The Bureau of Indian Affairs, a branch of the U.S. Department of Interior, has recognized a new Cayuga Nation council formed from members of the Clint Halftown delegation.
Clint Halftown, Tim Twoguns, Gary Wheeler, Donald Jimerson and Michael Barringer led a voting campaign against those formerly known as the Unity Council this past summer. The ballots were mailed to a select list of Cayuga Nation members, and did not provide another body to vote for besides Halftown's new council.
The BIA's recent action comes after it had issued decisions in the past stating it would not take a position on the tribe's leadership dispute. In August, the BIA had told The Citizen it had no "contractual business for Mr. Halftown to attend to," and said his position as a federal representative "was separate from being a leader within the Nation."
The federal government seems to be reversing that statement, now, calling Halftown's council the "governing body of the Cayuga Nation." In a letter to both sides, the BIA's Eastern Regional Office Director Bruce Maytubby said the campaign "was a valid resolution of an intratribal mechanism."
Maytubby wrote that the BIA has waited nearly two years for the Nation to work out its leadership dispute, and called that "an increasing concern." After reviewing the polls Halftown sent out to 392 citizens on his membership roll, 237 were accepted statements of support for his new council. Maytubby also said that the campaign included "a way by which Cayuga Nation leaders can be removed from office, so adopting these results should not freeze the Nation with its current configuration of leaders but will, it is hoped, allow the Nation to proceed and adapt, as necessary, to the needs of the future."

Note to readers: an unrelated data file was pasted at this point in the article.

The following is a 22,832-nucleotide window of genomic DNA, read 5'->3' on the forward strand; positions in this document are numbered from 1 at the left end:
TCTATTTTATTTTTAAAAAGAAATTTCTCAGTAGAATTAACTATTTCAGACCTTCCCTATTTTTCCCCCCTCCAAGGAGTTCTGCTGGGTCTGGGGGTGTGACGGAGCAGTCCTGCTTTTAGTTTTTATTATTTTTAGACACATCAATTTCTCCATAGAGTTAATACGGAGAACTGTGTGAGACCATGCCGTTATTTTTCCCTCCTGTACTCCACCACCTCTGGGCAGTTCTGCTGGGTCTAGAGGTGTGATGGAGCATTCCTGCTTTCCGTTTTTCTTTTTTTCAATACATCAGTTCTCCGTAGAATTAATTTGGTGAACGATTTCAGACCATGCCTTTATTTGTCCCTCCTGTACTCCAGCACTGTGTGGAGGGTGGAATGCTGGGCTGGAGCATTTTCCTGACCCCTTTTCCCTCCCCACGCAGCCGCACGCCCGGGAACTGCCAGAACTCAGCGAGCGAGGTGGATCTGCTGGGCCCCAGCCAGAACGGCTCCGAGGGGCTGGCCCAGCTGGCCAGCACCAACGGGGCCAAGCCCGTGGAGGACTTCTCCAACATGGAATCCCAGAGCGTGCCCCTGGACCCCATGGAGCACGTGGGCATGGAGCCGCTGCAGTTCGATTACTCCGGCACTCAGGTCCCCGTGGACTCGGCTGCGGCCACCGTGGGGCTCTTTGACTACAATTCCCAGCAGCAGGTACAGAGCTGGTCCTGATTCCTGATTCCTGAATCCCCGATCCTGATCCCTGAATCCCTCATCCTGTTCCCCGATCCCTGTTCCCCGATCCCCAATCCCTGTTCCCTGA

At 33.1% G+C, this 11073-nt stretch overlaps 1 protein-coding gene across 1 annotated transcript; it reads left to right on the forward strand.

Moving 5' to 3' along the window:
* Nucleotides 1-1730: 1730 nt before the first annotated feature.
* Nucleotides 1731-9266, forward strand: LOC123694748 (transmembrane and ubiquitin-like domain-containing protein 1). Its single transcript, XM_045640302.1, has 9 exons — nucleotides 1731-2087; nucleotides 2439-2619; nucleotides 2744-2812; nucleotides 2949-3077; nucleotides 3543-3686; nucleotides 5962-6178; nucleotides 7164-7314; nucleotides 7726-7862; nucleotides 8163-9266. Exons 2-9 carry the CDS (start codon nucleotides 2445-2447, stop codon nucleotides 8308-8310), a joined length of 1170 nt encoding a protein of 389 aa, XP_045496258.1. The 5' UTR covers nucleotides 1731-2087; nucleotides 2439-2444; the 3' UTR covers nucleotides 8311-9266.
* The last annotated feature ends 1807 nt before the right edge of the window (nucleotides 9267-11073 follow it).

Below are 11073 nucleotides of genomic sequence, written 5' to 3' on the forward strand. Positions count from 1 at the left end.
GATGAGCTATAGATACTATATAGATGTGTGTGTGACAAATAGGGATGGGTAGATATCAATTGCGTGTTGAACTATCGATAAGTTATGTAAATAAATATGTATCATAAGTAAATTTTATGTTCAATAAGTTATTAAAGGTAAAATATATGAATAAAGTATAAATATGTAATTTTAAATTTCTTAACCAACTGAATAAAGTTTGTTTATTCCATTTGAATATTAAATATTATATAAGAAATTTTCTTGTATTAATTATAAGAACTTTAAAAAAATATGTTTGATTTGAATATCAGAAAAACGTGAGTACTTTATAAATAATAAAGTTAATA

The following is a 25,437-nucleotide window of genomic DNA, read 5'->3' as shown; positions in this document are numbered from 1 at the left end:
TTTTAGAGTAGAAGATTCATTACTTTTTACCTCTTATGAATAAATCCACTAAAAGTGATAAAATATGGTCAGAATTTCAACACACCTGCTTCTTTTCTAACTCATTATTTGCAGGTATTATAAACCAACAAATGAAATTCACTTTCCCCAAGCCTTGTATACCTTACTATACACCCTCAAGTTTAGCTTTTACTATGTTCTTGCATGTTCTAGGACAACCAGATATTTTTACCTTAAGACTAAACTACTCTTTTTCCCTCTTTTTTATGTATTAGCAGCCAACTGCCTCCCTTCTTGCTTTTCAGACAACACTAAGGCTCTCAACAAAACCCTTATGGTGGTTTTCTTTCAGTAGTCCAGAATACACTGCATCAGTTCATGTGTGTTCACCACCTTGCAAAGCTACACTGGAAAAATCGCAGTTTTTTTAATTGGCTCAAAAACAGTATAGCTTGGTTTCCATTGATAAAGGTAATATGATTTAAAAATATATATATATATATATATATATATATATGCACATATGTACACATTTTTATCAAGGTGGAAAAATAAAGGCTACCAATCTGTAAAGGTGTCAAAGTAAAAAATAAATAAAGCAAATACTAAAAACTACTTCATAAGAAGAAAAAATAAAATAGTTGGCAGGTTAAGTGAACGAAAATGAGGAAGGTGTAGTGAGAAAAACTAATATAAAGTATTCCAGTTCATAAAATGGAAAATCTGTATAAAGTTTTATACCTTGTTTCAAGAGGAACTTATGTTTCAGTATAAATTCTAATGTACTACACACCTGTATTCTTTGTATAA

In a release, Halftown said his council is "supported by an overwhelming number of Cayuga citizens."
"The resolution of this leadership dispute will allow the Nation to move forward on a number of important matters, including reacquiring control over misappropriated Nation properties and improving relations with its neighbors in the community," he wrote. "And to those Cayuga citizens who may have opposed some of our policies and decisions in the past, we invite you to work with us as we strive to rebuild our Nation."
Attorney Joseph Heath, who represents several members of the former Unity Council, said Maytubby's decision goes against Cayuga Nation law, which relies on clan mothers to appoint leaders to the ruling council, not votes.
"He (Maytubby) has just thrown aside centuries of tradition and culture because he's never seen a traditional government," Heath said in a phone interview Friday. "If it (the decision) were not overturned, it would be another act by the United States to assimilate the Cayuga Nation and its citizens."
Heath also said he believed the BIA has been meeting with Halftown secretly, and Heath was not aware until recently that a decision would be made. Maytubby's announcement goes against years of BIA rulings, where Franklin Keel, the former Eastern regional director, had ruled that it was up to the Nation to settle the dispute, and the federal government would not make a decision.
"It's a heavy-handed attempt by the BIA to set aside Nation law and to impose its own sense of how it should do things," Heath said. "That just won't stand up."
Heath said he plans to challenge the decision "very vigorously," and he's researching whether or not that will be in federal court.